IoW_20221021 - Gaia
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Gaia ESA Archive goes live with third data release
Figure 1. Gaia ESA Archive access evolution during 38 hours starting at 10:00 CEST on Monday 13 June 2022. The Archive opened with the new Gaia DR3 data at 12:00 CEST. Credits: ESA/Gaia/DPAC - CC BY-SA 3.0 IGO.
Monday 13 June 2022 marked a small "push the button" for the Science and Operations IT Unit (SITU) of ESA’s Directorate of Science but a giant leap for the Gaia Collaboration and astronomy. At 12:00 CEST sharp, public access to the Gaia ESA Archive at the ESAC Science Data Centre (ESDC) was unlocked, revealing a wealth of new data in Gaia’s third data release (Gaia DR3), ranging from asteroids and stars with their star quakes to double stars and galaxies and quasars.
The data release, meticulously produced by the Gaia Data Processing and Analysis Consortium (DPAC) in collaboration with ESA, encompasses 86 "plain tables" that are accessible through the Table Access Protocol (TAP). In addition, it features several complex data products, such as millions of light curves, spectra, and Monte Carlo Markov Chain (MCMC) samples, that are accessible through the DataLink protocol.
Users can access the data through a variety of tools, for instance Python, making use of the astroquery.gaia package, a command-line interface, or a cone-search service (e.g., from within Topcat or PyVO). At ESDC, the data are accessible through ESASky, through the bulk download repository, which contains some 10 TB of compressed ECSV files, and through the Gaia ESA Archive web interface at https://archives.esac.esa.int/gaia. The latter offers a basic search form (for single sources and short lists of objects), an advanced (ADQL) form (for "all functionality" including DataLink access), a visualisation service for bulk data, and extensive help pages (including many new tutorials, Jupyter notebooks, FAQs, example queries, etc.).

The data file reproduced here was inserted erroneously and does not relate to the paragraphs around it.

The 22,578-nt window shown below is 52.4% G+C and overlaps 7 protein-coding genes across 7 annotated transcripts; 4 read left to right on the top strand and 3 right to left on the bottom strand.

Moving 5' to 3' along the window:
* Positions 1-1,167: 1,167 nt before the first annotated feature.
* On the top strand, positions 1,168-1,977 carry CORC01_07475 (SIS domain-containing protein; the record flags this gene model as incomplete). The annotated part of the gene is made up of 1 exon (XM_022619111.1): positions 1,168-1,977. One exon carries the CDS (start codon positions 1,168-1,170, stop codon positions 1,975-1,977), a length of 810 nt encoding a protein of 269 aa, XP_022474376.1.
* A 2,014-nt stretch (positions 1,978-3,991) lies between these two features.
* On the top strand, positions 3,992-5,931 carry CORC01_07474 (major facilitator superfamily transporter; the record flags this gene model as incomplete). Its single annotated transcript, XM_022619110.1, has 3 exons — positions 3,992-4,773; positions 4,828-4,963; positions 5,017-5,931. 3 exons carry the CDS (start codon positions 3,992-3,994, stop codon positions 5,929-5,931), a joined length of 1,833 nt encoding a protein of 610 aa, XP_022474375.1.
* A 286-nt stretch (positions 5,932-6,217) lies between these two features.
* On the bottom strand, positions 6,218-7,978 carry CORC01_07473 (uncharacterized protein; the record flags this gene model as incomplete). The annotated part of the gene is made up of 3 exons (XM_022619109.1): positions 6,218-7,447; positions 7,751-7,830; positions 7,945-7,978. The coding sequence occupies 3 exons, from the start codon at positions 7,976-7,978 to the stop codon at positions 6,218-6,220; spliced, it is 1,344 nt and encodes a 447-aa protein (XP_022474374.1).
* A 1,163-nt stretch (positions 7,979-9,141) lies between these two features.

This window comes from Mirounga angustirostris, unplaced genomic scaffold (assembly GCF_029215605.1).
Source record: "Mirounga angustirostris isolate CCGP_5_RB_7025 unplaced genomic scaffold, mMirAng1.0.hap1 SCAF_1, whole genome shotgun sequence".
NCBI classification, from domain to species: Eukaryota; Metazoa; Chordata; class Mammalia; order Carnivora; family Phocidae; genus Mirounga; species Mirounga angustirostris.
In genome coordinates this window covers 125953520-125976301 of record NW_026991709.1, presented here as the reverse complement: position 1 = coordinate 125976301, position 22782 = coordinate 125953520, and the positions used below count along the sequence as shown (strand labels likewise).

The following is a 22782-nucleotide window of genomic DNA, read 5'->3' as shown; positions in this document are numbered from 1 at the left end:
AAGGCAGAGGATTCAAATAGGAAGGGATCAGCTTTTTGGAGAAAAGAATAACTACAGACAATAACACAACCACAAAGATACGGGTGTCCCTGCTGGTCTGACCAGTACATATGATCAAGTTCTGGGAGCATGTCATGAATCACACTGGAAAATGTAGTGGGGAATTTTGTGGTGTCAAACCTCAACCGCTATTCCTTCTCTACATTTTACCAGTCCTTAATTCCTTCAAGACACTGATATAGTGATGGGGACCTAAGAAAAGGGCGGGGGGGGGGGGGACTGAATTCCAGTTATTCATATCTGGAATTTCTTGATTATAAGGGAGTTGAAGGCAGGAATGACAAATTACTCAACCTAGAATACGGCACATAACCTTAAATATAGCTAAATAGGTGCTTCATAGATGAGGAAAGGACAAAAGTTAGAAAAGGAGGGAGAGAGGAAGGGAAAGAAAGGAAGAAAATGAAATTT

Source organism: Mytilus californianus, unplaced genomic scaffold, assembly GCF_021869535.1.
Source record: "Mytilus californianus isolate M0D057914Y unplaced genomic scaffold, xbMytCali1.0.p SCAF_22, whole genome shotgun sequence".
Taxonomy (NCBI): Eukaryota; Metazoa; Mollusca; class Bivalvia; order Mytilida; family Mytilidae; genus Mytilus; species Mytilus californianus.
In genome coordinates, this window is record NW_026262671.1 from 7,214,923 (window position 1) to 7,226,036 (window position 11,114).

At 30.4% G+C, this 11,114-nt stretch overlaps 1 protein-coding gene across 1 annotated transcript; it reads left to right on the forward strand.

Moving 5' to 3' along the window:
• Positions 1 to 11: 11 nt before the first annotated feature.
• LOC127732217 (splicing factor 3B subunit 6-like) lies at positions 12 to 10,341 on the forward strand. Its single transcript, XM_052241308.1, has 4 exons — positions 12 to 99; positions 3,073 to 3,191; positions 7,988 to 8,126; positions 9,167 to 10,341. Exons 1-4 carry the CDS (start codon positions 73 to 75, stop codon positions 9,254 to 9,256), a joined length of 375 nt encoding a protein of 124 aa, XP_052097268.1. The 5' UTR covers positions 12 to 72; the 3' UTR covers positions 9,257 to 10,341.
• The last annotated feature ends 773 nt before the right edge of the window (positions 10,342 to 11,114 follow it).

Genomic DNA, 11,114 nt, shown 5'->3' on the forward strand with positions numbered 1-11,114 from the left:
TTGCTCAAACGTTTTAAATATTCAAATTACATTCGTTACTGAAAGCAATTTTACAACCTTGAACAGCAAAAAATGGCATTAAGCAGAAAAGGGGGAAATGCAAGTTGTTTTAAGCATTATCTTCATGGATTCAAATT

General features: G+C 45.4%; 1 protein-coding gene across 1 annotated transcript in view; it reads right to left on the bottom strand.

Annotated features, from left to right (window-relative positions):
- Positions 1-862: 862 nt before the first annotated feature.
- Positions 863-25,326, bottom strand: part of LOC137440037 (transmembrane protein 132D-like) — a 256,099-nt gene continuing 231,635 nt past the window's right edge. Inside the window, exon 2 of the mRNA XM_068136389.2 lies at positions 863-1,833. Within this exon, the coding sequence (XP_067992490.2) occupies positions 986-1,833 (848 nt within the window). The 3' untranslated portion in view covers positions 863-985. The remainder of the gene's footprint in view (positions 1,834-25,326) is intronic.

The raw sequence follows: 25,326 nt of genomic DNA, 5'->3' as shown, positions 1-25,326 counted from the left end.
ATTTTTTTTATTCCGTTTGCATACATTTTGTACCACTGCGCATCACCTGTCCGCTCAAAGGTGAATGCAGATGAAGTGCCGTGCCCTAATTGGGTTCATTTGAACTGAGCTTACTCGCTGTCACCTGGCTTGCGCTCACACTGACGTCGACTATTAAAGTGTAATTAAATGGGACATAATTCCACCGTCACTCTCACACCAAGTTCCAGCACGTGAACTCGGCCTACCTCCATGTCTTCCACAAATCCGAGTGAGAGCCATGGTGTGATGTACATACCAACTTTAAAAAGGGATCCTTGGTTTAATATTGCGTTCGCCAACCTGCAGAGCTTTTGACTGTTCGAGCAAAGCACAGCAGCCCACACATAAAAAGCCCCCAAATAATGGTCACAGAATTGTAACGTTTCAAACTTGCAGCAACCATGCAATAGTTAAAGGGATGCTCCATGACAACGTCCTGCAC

The Gaia DR3 data set has proven to be in popular demand right from the start. The movie in Figure 1 shows the Gaia ESA Archive usage on 13 and 14 June with queries being submitted continuously from across the globe. In the first 24 hours of the release, some 189,000 queries were launch by some 4800 users in more than 100 countries. They collectively generated more than 730 GB of query results and download nearly 40 TB of data from the bulk download repository. Since its release, Gaia DR3-enabled discoveries have been appearing on a daily basis, which is a further testimony of the revolutionary nature of the Gaia mission.
Further reading: where is the DR3 data?
Credits: ESA/Gaia/DPAC, Beatriz Martínez (RHEA for ESA), Jos de Bruijne
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